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Are You Wasting Money on Loyalty Programs?

The days of punch card loyalty programs have come and gone. Membership in a loyalty program doesn’t automatically translate into repeat business, but a proactive approach will ensure that customers feel like their purchases are valued and appreciated. So how do you know if your loyalty program is working and giving you the return you need? Restaurants with successful loyalty programs establish and track three areas:  

  • How well you know your customers  

Customers are important, but business owners don’t have time to have a prolonged conversation with each person who walks through the door. Since that’s not an option, the next best way to get to know your customers is through your loyalty program. It’s a goldmine of data and provides crucial customer relationship analytics. This data can inspire a marketing campaign based on shoppers’ buying habits, frequency of their visits or loyalty to certain brands or products.

It’s not enough to offer blanket 10% off coupons anymore. Today’s shoppers speak “the new language of loyalty,” according to strategy and consulting firm Accenture. The firm’s recent survey reported that 59% of consumers feel loyal to brands that gift them with small “tokens of affection” like personalized offers based on their interests, purchase history, or gift cards for birthdays. The results also showed that customers gravitate towards brands that value their privacy, offer new experiences or products, and partner with celebrities.toa-heftiba-195458.jpg

  • How effectively loyalty programs hold customer interest

Industry standards, in general, set loyalty penetration at 15%. That means 15% of transactions should be associated with your loyalty program, although many large restaurants use the 15% benchmark as a minimum and significantly exceed that number. Once the number begins to decline, it’s a red flag that customers are losing interest in the program or employees aren’t enrolling people as often as they should.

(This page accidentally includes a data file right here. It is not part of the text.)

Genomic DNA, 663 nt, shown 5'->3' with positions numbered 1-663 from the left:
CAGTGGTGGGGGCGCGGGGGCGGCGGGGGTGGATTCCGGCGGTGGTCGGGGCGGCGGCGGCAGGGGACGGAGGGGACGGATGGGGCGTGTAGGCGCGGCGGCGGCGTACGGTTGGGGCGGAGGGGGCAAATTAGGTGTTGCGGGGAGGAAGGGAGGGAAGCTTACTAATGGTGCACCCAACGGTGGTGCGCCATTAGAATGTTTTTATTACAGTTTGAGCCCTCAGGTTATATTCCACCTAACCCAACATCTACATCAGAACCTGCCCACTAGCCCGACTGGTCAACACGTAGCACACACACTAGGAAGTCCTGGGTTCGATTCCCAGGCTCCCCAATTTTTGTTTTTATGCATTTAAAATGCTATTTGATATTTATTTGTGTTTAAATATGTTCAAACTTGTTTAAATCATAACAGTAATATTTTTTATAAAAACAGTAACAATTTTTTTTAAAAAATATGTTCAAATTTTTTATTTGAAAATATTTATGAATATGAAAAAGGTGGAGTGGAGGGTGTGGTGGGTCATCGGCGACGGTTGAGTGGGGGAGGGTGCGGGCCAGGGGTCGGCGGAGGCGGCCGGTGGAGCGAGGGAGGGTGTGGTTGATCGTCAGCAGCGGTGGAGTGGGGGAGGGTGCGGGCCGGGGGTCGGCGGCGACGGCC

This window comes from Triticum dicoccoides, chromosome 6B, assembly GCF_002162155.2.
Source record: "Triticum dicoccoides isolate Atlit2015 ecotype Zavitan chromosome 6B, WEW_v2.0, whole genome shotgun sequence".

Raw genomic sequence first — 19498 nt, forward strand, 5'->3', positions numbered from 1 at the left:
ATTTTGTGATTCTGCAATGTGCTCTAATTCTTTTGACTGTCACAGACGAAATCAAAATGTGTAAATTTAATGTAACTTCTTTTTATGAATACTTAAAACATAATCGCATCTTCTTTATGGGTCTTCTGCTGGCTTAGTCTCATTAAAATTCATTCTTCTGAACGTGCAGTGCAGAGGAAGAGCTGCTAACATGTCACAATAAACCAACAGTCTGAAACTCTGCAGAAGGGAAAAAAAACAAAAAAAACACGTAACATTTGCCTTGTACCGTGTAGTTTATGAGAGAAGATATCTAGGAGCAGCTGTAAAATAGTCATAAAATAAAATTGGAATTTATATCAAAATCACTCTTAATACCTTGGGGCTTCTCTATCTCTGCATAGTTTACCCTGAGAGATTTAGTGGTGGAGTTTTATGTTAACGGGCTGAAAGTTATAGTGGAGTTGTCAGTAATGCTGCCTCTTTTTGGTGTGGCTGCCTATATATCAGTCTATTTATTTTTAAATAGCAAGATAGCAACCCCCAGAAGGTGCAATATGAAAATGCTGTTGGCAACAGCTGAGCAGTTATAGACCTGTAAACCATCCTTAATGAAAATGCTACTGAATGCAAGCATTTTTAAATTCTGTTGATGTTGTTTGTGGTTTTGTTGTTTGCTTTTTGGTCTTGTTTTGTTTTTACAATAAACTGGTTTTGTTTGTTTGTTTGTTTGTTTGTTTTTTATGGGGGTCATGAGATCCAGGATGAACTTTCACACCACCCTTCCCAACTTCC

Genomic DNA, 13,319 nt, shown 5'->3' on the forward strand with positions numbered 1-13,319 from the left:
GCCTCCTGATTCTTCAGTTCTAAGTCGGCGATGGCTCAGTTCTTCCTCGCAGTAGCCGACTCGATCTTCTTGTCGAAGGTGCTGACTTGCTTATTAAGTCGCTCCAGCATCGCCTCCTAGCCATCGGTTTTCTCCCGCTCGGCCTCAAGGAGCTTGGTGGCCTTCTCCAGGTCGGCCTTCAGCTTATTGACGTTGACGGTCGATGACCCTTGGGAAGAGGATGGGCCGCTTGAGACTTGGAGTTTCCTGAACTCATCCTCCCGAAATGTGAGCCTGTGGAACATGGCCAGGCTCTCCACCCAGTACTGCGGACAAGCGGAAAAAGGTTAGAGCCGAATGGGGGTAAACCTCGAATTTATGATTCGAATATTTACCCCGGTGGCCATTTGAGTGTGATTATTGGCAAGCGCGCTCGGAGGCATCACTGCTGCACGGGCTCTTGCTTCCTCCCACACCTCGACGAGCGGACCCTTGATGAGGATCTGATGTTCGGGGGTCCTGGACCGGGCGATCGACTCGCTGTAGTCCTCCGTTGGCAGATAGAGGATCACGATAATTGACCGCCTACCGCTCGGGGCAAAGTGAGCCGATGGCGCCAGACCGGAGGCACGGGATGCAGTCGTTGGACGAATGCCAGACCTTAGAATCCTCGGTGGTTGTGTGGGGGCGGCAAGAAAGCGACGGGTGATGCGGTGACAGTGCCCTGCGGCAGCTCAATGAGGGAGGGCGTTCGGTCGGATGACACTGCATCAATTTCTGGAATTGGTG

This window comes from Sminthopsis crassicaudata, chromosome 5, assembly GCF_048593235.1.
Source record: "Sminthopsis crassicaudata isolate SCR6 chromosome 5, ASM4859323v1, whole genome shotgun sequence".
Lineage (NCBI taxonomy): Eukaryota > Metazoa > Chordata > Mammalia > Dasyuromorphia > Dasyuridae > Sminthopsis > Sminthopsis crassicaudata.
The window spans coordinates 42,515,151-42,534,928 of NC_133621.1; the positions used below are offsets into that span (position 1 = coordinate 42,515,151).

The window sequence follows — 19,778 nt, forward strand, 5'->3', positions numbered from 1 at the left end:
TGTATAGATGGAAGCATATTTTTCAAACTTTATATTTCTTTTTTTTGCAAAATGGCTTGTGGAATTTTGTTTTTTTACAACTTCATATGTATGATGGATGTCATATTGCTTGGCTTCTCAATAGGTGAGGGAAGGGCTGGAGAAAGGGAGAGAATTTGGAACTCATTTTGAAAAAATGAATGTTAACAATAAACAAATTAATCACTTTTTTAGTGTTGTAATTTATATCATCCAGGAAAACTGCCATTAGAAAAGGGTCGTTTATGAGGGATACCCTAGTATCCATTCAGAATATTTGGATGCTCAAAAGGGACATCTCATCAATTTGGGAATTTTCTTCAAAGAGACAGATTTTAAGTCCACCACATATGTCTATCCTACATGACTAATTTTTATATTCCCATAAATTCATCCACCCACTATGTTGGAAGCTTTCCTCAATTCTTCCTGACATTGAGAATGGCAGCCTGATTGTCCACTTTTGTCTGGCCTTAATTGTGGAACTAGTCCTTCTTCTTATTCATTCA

When 15% of your sales are not being generated by loyalty-related customers, it’s time to reevaluate your strategy. Consider whether it’s too hard to earn rewards, which is causing people to lose interest — you may want to switch to a multi-tier approach that offers achievable rewards at every level. Also, if your business goals have recently changed, your loyalty program needs to evolve too.

  • How millennial customers are interacting with the loyalty program

yutacar-28290.jpgEarly loyalty program goals were for customers to earn free products or discounts. That’s not enough to entice consumers in the millennial generation demographic to sign up nowadays, though. This segment of the population wields enormous buying power, as Advertising Age projects they will spend around $200 billion a year collectively and have a 70% loyalty rate to brands they care about.

Millennials aren’t joining loyalty programs because they can earn a free drink or side dish, they look for fun initiatives that offer exclusive benefits and new experiences. Millennials are more likely to join a loyalty program that highlights lifestyle choices and social awareness, benefits a charity, or offers access to members-only events, products and sales. Millennials also look for programs with mobile capabilities like online ordering, stored loyalty cards/information and other benefits they can use online or via smartphone.

Previously, loyalty programs were a way to boost profits by offering customers a free pizza or meal after they purchased ten, but today’s programs cannot use the same “one-size-fits-all” approach. Business owners should get to know their customers through customer analytics and create a multi-tiered, proactive program that offers customized rewards based on visit frequency or previous purchases. Every customer is a valued one, so loyalty programs should make them feel appreciated whether they spend $1 or $100.